contact: isabelle.meawasige@yahoo.com


Mitigwaaking is a land-based learning space, aimed at strengthening a network around cultural preservation, reclamation, and revitalization efforts by creating space that prioritizes confidence and skill-building, safety and access for Indigenous 2SLGBTQ+ folks and women. Our network is made up of Two Spirit people of Indigenous and mixed race Indigenous experience based within "southern ontario," seeking to restore land-based knowledges and skills in themselves, their families, and communities.

Groundswell Growing Change funds will support us in providing more opportunities to build ancestral hunting and trapping skill sets by providing training, hosting animal tracking and hunting learning opportunities, as well as continuing to build an Indigenous stewarded winter trapline to provide learning opportunities in fur and traditional food harvesting practices. We will host a community sugar bushing week during ziinzibaakwadke-giizis that will provide space to engage in both old and contemporary Anishinaabek sugaring practices. By continuing to nurture and create more cultural land-based learning spaces and opportunities within our shared territories, we promote self-determined collective healing that supports envisioning and building a future in which we see ourselves and future ancestors thriving.

Contact: contact.mtigwaaking [at] gmail.com

Tiny House Warriors (THW)

Tiny House Warriors (THW) currently consists of six tiny houses at two village sites, located at Blue River and Moonbeam Creek, British Columbia. These sites are directly in the pathway of the proposed Trans Mountain Pipeline Expansion project (TMX), strategically placed next to proposed "man camps" intended for temporary pipeline construction workers. At these village sites, we operate under the authority of Secwepemc law to reassert our collective jurisdiction and title over the whole of our unceded territory.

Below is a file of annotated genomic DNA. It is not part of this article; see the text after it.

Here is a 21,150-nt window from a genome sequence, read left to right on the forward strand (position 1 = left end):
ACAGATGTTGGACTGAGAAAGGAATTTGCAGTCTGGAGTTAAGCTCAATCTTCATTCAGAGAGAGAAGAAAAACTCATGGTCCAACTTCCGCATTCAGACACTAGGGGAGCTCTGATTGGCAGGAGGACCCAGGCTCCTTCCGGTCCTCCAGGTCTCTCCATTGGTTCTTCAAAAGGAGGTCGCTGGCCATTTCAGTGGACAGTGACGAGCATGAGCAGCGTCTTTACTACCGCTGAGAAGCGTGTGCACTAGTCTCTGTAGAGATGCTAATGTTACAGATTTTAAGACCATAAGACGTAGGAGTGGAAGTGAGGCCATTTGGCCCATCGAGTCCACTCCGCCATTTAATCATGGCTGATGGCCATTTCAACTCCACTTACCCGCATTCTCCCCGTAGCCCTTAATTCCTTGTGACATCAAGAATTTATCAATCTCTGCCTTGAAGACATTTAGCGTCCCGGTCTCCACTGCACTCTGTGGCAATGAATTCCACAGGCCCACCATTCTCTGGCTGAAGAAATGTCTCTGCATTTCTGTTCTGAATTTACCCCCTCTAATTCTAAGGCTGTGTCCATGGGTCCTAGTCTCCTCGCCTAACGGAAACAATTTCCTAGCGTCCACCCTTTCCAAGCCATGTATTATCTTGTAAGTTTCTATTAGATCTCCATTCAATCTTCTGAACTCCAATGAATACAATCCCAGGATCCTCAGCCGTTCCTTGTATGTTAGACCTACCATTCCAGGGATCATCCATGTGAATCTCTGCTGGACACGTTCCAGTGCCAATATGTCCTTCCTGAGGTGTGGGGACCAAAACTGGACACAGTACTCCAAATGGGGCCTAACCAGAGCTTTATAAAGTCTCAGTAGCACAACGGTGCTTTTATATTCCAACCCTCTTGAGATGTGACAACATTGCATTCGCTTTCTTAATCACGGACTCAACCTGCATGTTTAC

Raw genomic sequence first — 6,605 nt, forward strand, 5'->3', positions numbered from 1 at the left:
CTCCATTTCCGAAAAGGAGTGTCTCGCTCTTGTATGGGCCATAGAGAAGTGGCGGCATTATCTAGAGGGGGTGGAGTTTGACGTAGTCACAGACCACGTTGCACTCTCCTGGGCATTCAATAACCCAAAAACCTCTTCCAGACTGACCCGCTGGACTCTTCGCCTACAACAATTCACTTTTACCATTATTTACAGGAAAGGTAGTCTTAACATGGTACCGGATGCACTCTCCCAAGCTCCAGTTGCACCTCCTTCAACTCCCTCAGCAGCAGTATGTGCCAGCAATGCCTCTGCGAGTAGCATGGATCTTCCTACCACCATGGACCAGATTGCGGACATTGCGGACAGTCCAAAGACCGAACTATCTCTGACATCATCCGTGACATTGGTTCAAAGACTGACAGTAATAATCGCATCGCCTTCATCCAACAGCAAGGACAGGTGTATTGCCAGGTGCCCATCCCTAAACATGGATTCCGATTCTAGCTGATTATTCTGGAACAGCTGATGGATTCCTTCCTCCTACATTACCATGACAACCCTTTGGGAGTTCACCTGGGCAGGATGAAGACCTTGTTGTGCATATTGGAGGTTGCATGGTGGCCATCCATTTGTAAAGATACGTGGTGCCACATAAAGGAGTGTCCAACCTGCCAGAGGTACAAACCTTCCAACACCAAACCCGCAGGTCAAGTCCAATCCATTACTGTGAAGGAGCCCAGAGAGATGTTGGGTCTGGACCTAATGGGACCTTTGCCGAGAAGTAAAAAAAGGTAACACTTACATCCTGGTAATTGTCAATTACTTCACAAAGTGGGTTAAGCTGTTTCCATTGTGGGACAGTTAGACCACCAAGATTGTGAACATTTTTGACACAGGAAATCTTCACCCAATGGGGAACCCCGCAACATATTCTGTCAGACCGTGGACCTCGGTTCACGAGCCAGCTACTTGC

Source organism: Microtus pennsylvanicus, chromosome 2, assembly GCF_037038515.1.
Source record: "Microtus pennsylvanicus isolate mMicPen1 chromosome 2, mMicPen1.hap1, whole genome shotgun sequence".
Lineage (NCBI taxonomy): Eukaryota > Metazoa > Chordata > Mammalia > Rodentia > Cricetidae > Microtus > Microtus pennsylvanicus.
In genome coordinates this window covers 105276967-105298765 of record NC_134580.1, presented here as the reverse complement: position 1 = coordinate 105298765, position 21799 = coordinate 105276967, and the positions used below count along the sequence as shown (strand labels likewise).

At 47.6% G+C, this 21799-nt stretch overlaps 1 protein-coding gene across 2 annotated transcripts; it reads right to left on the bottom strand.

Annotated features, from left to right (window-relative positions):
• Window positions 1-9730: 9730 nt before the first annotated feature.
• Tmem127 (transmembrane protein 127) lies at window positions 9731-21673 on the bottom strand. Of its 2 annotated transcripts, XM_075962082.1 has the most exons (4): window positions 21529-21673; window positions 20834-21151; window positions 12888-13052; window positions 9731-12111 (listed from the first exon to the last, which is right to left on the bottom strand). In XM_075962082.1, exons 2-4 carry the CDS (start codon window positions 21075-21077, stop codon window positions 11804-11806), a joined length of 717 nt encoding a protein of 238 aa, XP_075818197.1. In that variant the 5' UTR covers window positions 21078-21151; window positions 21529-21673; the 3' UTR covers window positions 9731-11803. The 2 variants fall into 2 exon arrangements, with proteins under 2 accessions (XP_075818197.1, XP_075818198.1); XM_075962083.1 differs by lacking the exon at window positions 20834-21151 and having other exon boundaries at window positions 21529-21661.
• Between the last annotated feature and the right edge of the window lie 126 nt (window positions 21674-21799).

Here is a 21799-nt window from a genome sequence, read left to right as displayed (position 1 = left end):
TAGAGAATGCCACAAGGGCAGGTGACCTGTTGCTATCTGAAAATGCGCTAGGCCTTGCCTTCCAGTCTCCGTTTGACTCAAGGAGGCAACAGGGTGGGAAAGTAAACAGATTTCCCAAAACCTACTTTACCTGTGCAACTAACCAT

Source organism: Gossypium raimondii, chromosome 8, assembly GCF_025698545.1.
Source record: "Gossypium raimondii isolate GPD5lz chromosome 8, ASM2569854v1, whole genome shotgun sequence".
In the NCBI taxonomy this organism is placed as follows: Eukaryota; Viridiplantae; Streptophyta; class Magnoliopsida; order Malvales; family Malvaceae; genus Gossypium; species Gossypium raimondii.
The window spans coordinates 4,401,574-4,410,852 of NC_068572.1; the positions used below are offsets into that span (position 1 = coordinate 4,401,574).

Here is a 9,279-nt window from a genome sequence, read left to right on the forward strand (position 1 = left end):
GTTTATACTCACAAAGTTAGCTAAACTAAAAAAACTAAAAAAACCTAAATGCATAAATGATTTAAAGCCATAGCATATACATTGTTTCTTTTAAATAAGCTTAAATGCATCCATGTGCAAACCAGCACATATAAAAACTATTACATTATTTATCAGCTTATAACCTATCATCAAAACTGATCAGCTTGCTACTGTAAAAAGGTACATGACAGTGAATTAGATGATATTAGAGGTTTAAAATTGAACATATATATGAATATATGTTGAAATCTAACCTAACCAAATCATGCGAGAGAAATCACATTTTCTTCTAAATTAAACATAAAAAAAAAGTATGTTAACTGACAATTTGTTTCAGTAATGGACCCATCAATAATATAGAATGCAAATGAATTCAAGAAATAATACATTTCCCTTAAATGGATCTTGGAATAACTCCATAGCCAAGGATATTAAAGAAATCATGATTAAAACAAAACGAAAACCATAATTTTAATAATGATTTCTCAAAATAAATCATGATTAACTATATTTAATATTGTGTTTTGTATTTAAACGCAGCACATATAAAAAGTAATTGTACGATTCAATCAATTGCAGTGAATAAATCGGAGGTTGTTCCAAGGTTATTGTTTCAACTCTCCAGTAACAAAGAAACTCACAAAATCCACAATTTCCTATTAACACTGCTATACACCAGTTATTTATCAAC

Since establishing the first site in July 2018, these villages have been inhabited by, cared for, and maintained by a core group of women from the Manuel family and Secwepemc community, as well as a formidable network of kin, supporters and volunteers. They are on the frontline of the struggle against TMX, which was purchased by the Canadian government in 2018 to transport diluted bitumen from the Alberta tar sands to the BC coast.

As women warriors living at these villages on reclaimed lands, we encounter both the immediate and systemic violence of settler colonialism—in our daily confrontations with police and local settlers, and in the structural barriers we face in building flourishing, sustainable Secwepemc communities. We are working to foster communities that function outside the carbon-based capitalist economy, beyond our reserves and outside the confines of the Indian Act. The maintenance, operation, and care of these frontline communities in the face of daily oppression takes a significant financial toll. Tasks as simple as fetching food or supplies require travel to specific stores that won't discriminate against us. Monitoring the pipeline route to track construction activities and impacts on our lands further increases our transportation expenses.

With the pandemic, we continue to take precautions in our work, and practice vigilant social distancing with anyone from outside our Tiny House Warriors village site. We are ready to hit the ground running with our Groundswell Growing Change workplan. With a few adjustments made, we are on track with our timeline, and ready to issue a call out for volunteers, start procuring materials, and begin planning our community build, all to be carried out with strict health and safety precautions in place. We have a lead builder who is prepared to start tiny house construction when we are. Once built, the new tiny homes will be delivered to the frontline at Blue River.